The top three teams will qualify for the World Cup with the fourth-placed team meeting an Asian qualifier bidding to take their place in the finals.
The United States, Mexico, Costa Rica and Honduras all reached the 2014 World Cup in Brazil, with Costa Rica enjoying their best ever tournament by reaching the quarter-finals.
The CONCACAF qualifying competition is the most complicated out of all of FIFA’s six confederations, with 35 countries reduced to three or four for the finals, depending on whether the fourth-placed finisher wins the intercontinental playoff, due to be held over two legs in November 2017.
Cameroon will have to negotiate a tricky, two-leg knockout tie against Somalia or Niger at the start of their World Cup qualifying campaign.
Somalia and Niger will meet in the first round and the winners play the Indomitable Lions over two legs in the second.
South Sudan, who joined FIFA in 2012, will face Mauritania in their first-ever World Cup qualifier, with the opening leg at home. The winners play Tunisia in the second round.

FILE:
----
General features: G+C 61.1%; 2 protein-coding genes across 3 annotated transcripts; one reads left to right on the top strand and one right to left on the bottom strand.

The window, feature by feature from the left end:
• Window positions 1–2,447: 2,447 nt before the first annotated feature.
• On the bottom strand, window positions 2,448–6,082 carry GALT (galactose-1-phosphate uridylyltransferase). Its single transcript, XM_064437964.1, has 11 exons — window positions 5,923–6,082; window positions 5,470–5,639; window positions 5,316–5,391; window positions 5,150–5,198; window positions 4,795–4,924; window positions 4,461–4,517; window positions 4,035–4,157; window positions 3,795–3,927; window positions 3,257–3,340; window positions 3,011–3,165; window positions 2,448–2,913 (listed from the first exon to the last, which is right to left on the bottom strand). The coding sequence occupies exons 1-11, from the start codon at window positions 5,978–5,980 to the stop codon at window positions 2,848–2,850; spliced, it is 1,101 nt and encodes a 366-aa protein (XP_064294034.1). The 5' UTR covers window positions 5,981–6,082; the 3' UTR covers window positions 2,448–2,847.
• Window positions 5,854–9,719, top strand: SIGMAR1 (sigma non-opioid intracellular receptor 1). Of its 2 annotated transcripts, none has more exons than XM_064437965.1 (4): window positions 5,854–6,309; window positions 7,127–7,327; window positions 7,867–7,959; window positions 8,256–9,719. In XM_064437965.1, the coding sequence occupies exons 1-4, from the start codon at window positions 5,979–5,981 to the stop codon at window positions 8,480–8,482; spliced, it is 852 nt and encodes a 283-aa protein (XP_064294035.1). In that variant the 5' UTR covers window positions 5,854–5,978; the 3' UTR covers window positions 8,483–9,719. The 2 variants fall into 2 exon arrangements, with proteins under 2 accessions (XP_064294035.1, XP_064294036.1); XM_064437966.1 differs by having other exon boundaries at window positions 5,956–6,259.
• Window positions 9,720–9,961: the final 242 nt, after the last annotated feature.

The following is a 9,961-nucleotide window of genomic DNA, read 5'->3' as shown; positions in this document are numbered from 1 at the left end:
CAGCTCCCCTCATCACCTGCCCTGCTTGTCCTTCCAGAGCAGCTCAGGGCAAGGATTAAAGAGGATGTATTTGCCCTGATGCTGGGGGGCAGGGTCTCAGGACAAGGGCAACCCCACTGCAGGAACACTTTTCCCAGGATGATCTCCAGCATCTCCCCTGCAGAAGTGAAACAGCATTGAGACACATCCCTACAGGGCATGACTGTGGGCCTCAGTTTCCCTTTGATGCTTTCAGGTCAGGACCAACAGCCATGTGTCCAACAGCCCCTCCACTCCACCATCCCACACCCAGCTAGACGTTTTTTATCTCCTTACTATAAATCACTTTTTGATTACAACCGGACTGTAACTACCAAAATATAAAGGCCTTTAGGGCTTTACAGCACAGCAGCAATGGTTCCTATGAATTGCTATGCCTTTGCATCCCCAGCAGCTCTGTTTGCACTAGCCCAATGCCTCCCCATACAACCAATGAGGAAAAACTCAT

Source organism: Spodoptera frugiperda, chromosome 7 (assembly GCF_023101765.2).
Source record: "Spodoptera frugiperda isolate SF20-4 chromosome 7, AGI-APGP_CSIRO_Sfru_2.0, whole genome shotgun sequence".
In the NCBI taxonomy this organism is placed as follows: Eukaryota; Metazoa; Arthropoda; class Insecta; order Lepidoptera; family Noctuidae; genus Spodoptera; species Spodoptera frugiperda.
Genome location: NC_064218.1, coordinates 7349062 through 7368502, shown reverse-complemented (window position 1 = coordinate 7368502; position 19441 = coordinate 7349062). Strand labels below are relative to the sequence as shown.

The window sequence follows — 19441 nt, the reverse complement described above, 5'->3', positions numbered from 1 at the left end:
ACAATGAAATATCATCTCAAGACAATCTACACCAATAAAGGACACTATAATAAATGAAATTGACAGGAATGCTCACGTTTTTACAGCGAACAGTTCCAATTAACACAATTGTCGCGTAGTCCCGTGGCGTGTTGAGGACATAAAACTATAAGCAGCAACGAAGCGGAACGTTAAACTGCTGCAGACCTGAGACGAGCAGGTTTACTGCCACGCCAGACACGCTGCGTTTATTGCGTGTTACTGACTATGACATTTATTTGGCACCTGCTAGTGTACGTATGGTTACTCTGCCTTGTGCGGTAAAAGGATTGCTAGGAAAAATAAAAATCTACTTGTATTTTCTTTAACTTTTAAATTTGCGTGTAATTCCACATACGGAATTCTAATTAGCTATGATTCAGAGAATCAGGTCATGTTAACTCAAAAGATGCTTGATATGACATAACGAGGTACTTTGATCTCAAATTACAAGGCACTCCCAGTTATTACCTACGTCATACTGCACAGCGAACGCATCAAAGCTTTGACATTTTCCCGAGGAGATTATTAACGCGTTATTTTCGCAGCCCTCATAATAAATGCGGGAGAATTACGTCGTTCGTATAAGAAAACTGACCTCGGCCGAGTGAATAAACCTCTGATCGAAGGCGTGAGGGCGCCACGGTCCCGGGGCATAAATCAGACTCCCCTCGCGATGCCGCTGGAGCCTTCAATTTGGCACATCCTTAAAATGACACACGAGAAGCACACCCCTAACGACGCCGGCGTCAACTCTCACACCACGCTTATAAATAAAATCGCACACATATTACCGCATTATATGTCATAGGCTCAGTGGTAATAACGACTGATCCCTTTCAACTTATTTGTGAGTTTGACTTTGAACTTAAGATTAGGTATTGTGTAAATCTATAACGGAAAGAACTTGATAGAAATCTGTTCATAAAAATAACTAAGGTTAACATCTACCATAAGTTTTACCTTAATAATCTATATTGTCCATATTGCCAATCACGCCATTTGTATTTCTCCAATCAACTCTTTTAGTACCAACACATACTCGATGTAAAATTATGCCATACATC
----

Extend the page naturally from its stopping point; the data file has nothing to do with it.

Nigeria will face Djibouti or Swaziland in the second round and African champions Ivory Coast must face Liberia or Guinea-Bissau.
Angola will meet South Africa in arguably the toughest of the second-round meetings.
The 26 lowest-ranked African teams take part in the first round and the winners join the remaining 27 African sides in the second stage, again played on a knockout basis with each tie over two legs played from Nov. 9-17.
This creates a potential pitfall for the established teams who run the risk of being eliminated because of a single shock result.
In the third round, the 20 teams are divided into five groups of four and the winners of each group qualify for the World Cup.